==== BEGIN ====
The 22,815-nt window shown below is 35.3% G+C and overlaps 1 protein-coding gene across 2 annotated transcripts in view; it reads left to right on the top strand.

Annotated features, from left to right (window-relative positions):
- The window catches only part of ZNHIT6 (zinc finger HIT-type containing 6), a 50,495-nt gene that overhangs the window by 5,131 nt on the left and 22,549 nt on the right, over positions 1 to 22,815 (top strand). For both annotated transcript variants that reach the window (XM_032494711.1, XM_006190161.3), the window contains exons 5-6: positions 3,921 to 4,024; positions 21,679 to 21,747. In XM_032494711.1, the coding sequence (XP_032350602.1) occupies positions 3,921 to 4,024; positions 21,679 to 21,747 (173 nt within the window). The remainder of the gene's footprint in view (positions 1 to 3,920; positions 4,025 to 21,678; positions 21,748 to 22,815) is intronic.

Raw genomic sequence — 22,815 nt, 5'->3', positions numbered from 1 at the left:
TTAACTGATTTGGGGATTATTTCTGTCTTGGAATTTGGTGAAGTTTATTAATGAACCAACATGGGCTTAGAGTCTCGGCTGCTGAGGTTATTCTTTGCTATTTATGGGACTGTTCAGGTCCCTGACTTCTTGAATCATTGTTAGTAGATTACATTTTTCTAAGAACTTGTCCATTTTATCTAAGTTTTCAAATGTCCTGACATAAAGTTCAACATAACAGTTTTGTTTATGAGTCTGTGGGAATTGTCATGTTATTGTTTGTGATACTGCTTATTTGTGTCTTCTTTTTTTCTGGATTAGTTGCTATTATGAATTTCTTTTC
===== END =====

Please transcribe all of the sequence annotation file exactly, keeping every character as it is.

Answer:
The 22,815-nt window shown below is 35.3% G+C and overlaps 1 protein-coding gene across 2 annotated transcripts in view; it reads left to right on the top strand.

Annotated features, from left to right (window-relative positions):
- The window catches only part of ZNHIT6 (zinc finger HIT-type containing 6), a 50,495-nt gene that overhangs the window by 5,131 nt on the left and 22,549 nt on the right, over positions 1 to 22,815 (top strand). For both annotated transcript variants that reach the window (XM_032494711.1, XM_006190161.3), the window contains exons 5-6: positions 3,921 to 4,024; positions 21,679 to 21,747. In XM_032494711.1, the coding sequence (XP_032350602.1) occupies positions 3,921 to 4,024; positions 21,679 to 21,747 (173 nt within the window). The remainder of the gene's footprint in view (positions 1 to 3,920; positions 4,025 to 21,678; positions 21,748 to 22,815) is intronic.

Raw genomic sequence — 22,815 nt, 5'->3', positions numbered from 1 at the left:
TTAACTGATTTGGGGATTATTTCTGTCTTGGAATTTGGTGAAGTTTATTAATGAACCAACATGGGCTTAGAGTCTCGGCTGCTGAGGTTATTCTTTGCTATTTATGGGACTGTTCAGGTCCCTGACTTCTTGAATCATTGTTAGTAGATTACATTTTTCTAAGAACTTGTCCATTTTATCTAAGTTTTCAAATGTCCTGACATAAAGTTCAACATAACAGTTTTGTTTATGAGTCTGTGGGAATTGTCATGTTATTGTTTGTGATACTGCTTATTTGTGTCTTCTTTTTTTCTGGATTAGTTGCTATTATGAATTTCTTTTC